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Powers of Persuasion: The Story of British Advertising by Winston Fletcher

27 August 2008

12:00 AM

27 August 2008

12:00 AM

Powers of Persuasion: The Story of British Advertising Winston Fletcher

OUP, pp.304, 16.99

Powers of Persuasion: The Story of British Advertising by Winston Fletcher

The impression you get from reading this book, which covers post-war advertising until the present, is of a chaotic, self-serving, occasionally brilliant, but ultimately shallow business. It is full of accounts of crassness, of overstated promise, of meaningless awards, fly-by-night companies, promotion of the semi-talented and clashing egos. It’s quite comprehensive and at times entertaining, as we hear of the hubris of the ridiculous Saatchis, the naivete of politicians and the endless attempts by ad agencies to carve out a little philosophical niche for themselves, be it the derided USP or the idea of account management. Fletcher also includes a rather dutiful section on advertising in history — Montaigne noted it, Johnson liked it — and a tour d’horizon of early exponents of the dark art.

The one thing you won’t find in this book is any comprehensive or interesting theme: the problem is that Fletcher has for a very long time been an insider and a practitioner. His credo is that creativity is what makes advertising worthwhile, although he cannot find an absolute link between creativity — whatever that is — and sales. But you also get the overwhelming sense that advertising operates mostly for the benefit and fulfilment of the operators, which chimes with my own youthful experience. So the book falls somewhere between a gossipy account of what’s been going on in this world, and an analysis of the imagined benefits of advertising.


My first, and only, proper job was as a copywriter in the Seventies, in what Fletcher, I see, describes as a kind of golden age, when British creativity was at its height, British ads set the standard, and young directors like Alan Parker, the Scott brothers and Hugh Hudson were cutting their teeth on commercials. Almost the first television campaign I wrote, for an agency that thought awards were a sign of frivolity, won a Lion d’Or at Cannes. I was almost trampled in the crush of my colleagues jumping on the stage in Cannes, as the trinket was handed out. It all seemed too easy. Very soon I was promoted and found myself in endless meetings. The male clients were always very interested in what the female actors or models were going to wear. I quickly saw that advertisers were concerned with an alternative universe, where kitchens were tidy, women were cheerful, children were charming, and lots of products washed whiter. The last thing advertising wanted to think about was the state of society. Any benefits that accrued from consumer choice were, I thought, largely accidental. Advertising, the product of capitalism, can only justify itself on the premise that the market is a force for good. That weasel word ‘choice’ looms large.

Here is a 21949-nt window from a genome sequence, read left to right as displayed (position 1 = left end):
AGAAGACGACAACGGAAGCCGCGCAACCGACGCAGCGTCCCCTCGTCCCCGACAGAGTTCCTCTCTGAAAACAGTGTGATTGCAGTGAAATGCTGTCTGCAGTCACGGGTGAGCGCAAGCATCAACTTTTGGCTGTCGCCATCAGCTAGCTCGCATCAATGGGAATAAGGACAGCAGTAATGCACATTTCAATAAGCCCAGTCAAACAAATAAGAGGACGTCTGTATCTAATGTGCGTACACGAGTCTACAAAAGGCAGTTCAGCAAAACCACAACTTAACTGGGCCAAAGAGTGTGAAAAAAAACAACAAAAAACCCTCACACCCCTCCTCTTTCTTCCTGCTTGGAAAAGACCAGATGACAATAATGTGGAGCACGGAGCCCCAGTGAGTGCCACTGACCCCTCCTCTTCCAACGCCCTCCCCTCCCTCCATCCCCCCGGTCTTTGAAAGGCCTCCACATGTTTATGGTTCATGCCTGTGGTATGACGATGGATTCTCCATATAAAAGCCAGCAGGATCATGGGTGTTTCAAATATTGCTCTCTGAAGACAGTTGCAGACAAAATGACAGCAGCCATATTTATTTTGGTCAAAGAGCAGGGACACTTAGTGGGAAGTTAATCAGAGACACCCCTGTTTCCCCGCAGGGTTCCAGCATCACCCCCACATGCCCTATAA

I became involved with the Liberal Party and the SDP. We made what were in effect television ads, but often dressed up as serious political announcements. The air-time and rudimentary production facilities were afforded free, but Saatchi introduced the standards of television advertising — expensive — to the mix on behalf of the Tories. Huge amounts of money were spent on posters and television production. The truth was, as the University of East Anglia revealed, that the Tory party did a great deal more for Saatchi and Saatchi than Saatchi and Saatchi did for the Tories. Advertising people, I came to see, believed that there was some quick fix for politics, as there was for Smash or Smirnoff; it was a category error. Ad agencies were much more successful in the rash of privatisations that followed Mrs Thatcher’s election triumphs.

I have gone on a little about this because I saw something else: an advertisement, unless you are very young or perhaps of limited intelligence, is unequivocally selling you something. In a way advertising, for all its shallowness, its love of design, its modishness and its self-justification, is curiously innocent. The idea of the hidden persuader or the manipulator is largely absurd. The subliminal message was an urban myth. And British advertising, as Fletcher makes clear, is the best regulated in the world. The claims made in party and election broadcasts are barely regulated.

So what you get, at the very best — and Fletcher is good on this — are elegantly or amusingly designed ads, written by people like David Abbott (L. P. Hartley), and stylishly produced commercials, like the Guinness horses, apparently voted the finest commercial ever made. But what can never quite be reconciled is the gulf between the client, who wants to sell stuff, and the advertising agent, who wants to sell himself. The successful advertising agent is the one who can convince the clients that he knows something they don’t. This book is proof that in 60 years of advertising this fundamental gulf has never been bridged.


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